Data trumps intuition
In 2002, the general manager of the Oakland A’s, Billy Beane, forever changed how baseball teams are built. After losing some of their star players to free agency and having a mere fraction of the salary cap allotted to top echelon teams like the New York Yankees, Beane realized that if he wanted to assemble a competitive baseball team, he’d have to do so without top-tier talent.
His approach revolutionized the baseball world. It centered on using data – quantitative metrics for players’ performance – which allowed him to uncover value that was overlooked by everyone else. Cold, hard data, as it turns out, serves as a better guide to understanding a player’s value than scouting intuition.
Playing organizational ‘Moneyball’
This story, popularized in the blockbuster movie Moneyball, is not all too dissimilar to building and managing an organization: companies are tasked with allocating scarce resources (talent) in a way that maximizes value to the company. Organizations can imitate Beane’s Moneyball strategy by using data to better map talent to value – but it’s not just about what data you collect. It’s about how you use it.
Organizations now have the ability to collect data every bit as objective as RBIs (runs batted in). Key performance indicators (KPIs) give a high-level evaluation of a company’s success, and these can be broken down into ever more discrete tasks that comprise the productive work in an organization. Data-driven insights on individual employees can be gleaned from personal assessments or behavioral experiments that more accurately elicit their preferences, interests and attributes.
When used effectively, data can create a better alignment between organizational roles and employees’ skills and interests so that everyone has an opportunity to thrive.
Behavioral Science, Democratized
We make 35,000 decisions each day, often in environments that aren’t conducive to making sound choices.
At TDL, we work with organizations in the public and private sectors—from new startups, to governments, to established players like the Gates Foundation—to debias decision-making and create better outcomes for everyone.
The promise and perils of data-driven decisions
When it comes to allocating talent in an organization, a data-driven approach has two benefits.
- Making better talent reallocation decisions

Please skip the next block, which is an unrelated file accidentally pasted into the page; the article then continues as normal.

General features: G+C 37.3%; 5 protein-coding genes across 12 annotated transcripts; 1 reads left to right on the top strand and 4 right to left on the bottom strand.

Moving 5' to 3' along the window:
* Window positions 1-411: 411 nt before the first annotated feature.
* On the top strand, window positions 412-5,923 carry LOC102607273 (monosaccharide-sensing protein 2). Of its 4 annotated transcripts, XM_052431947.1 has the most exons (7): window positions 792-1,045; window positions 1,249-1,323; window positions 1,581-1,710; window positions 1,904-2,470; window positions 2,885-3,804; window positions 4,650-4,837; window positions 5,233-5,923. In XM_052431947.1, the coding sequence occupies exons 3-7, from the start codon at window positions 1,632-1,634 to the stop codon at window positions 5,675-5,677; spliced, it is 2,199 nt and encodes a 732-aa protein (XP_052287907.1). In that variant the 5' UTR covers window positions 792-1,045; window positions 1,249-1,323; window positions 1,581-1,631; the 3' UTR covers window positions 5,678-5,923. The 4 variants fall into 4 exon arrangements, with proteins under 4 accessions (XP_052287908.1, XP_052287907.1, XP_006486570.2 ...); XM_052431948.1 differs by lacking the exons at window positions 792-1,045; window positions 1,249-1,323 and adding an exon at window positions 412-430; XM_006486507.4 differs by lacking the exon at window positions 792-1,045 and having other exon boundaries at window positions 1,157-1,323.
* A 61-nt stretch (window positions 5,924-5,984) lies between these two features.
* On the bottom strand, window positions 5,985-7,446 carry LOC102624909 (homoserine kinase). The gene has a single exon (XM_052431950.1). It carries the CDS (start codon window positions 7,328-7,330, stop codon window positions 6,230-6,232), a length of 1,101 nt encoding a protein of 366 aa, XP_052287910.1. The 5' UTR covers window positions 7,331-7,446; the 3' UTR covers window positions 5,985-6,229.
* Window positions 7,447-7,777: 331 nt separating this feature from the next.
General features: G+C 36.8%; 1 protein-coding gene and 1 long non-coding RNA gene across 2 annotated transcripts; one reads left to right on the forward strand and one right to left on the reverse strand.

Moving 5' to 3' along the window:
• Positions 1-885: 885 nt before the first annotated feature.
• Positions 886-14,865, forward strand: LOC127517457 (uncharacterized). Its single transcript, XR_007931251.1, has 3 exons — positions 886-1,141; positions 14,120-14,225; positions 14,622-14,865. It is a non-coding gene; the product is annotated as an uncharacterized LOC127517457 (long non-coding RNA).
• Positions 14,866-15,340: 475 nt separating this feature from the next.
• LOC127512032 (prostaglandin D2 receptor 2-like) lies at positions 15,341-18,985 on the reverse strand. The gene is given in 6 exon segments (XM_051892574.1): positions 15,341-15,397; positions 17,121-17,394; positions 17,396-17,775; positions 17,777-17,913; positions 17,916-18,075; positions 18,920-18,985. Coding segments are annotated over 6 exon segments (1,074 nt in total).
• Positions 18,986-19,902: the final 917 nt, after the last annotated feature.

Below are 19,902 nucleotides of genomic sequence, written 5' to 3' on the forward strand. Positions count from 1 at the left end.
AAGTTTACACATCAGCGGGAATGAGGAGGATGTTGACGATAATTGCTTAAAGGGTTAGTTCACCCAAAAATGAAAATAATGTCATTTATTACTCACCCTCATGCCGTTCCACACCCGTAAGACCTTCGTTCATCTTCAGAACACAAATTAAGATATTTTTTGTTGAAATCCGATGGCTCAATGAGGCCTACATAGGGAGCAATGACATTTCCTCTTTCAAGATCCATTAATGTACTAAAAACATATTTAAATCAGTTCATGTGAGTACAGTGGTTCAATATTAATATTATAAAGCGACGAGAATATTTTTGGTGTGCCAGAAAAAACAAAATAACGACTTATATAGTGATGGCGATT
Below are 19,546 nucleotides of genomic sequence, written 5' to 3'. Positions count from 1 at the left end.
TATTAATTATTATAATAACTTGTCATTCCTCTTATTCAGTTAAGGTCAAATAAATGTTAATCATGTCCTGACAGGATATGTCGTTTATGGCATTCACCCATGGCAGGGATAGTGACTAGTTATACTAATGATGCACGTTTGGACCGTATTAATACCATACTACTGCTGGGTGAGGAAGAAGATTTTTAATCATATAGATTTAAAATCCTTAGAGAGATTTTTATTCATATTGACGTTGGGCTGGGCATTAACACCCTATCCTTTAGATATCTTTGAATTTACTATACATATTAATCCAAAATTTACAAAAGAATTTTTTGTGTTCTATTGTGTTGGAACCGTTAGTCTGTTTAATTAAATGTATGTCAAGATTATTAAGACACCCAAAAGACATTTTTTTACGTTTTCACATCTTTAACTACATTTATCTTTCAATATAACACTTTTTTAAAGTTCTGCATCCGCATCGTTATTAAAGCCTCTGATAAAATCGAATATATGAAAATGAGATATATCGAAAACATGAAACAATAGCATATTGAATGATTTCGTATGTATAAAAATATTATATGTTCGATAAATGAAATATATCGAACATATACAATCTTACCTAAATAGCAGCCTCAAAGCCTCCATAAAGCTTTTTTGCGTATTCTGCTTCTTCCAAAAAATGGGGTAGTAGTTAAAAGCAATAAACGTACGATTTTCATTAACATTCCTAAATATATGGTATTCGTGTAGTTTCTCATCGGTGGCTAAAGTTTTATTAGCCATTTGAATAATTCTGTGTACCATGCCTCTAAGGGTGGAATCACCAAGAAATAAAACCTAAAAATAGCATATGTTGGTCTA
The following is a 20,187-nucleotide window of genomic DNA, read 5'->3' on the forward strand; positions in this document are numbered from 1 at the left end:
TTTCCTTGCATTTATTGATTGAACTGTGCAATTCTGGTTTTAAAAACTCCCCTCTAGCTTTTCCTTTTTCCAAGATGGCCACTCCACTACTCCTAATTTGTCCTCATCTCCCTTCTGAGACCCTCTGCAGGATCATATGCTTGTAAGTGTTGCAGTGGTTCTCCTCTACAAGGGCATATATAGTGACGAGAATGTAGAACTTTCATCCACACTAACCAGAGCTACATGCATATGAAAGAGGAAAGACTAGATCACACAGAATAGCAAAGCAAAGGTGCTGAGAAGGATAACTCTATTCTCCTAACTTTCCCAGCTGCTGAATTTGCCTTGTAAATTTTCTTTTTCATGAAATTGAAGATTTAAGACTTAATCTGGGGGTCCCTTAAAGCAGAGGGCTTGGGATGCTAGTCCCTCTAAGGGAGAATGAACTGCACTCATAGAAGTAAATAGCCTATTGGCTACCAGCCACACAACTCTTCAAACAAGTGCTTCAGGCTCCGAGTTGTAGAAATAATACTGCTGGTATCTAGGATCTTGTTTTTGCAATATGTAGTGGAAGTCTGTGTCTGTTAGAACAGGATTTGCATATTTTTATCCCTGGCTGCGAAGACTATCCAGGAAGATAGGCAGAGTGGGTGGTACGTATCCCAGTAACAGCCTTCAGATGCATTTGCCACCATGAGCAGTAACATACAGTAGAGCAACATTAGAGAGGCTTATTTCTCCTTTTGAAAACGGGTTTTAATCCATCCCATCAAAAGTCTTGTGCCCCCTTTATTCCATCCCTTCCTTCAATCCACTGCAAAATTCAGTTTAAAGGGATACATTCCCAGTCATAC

By more accurately evaluating employees’ skills and clarifying the tasks and responsibilities for a given position, it is easier to identify which employees are best-suited for specific roles.
- Quicker mobilization of organizational talent
Disruptions in the workforce can cause shortages in key skill areas or mission-critical roles. Having up-to-date performance metrics can highlight internal talent that is best suited to fill a vacancy or take over key responsibilities in the interim. And more agile reallocation practices have shown a proven benefit in business performance. A McKinsey report found organizations that were quick to reallocate talent were more than twice as likely to outperform competitors than slow reallocators.1
But using a data-driven approach comes with risks. If the decision-making process or the data itself are biased, then the approach will not deliver its intended value. Getting talent reallocation decisions right requires a careful examination of the cognitive biases affecting our judgment–which may be more subtle than you think.
An illustrative example: the Peter Principle
When it comes to allocating talent within an organization, conventional wisdom is not always the best guide. Take, for instance, the Peter Principle: it posits that in a hierarchical organization every employee will rise to the level of their incompetence.2
The logic here is that a top-performing employee will get promoted until they settle into a suboptimal position that doesn’t warrant their further promotion. Although the Peter Principle was originally intended as a satirical remark, for many organizations it hits a little too close to home. Organizations that commit this error assume that the most ‘talented’ or top performing employee is best suited for promotion. This may apply in some cases, but when a new role requires different skills and personality traits, employee performance often suffers.
Data can shine light on organizational blind spots
Data is not helpful if it feeds into a decision-making process that relies on faulty assumptions. Data can give a more accurate indication of top performing employees, but it is not always the top performers that are the best candidates for rising the organizational ranks.
To avoid these decision-making blindspots, companies can apply behavioral science insights to leverage their data more effectively. To better understand the biases impacting reallocation decisions, it helps to unpack the Peter Principles in more detail.
What the Peter Principle gets wrong: The halo effect
Why do we assume that the top performing employee is the most suitable for promotion? One explanation is the halo effect, which occurs when our positive perceptions of someone in one area are misapplied to another area. It is due to the halo effect that we may find that the top performing employee in sales doesn’t make the best manager, nor does the all-star sports player make the best coach.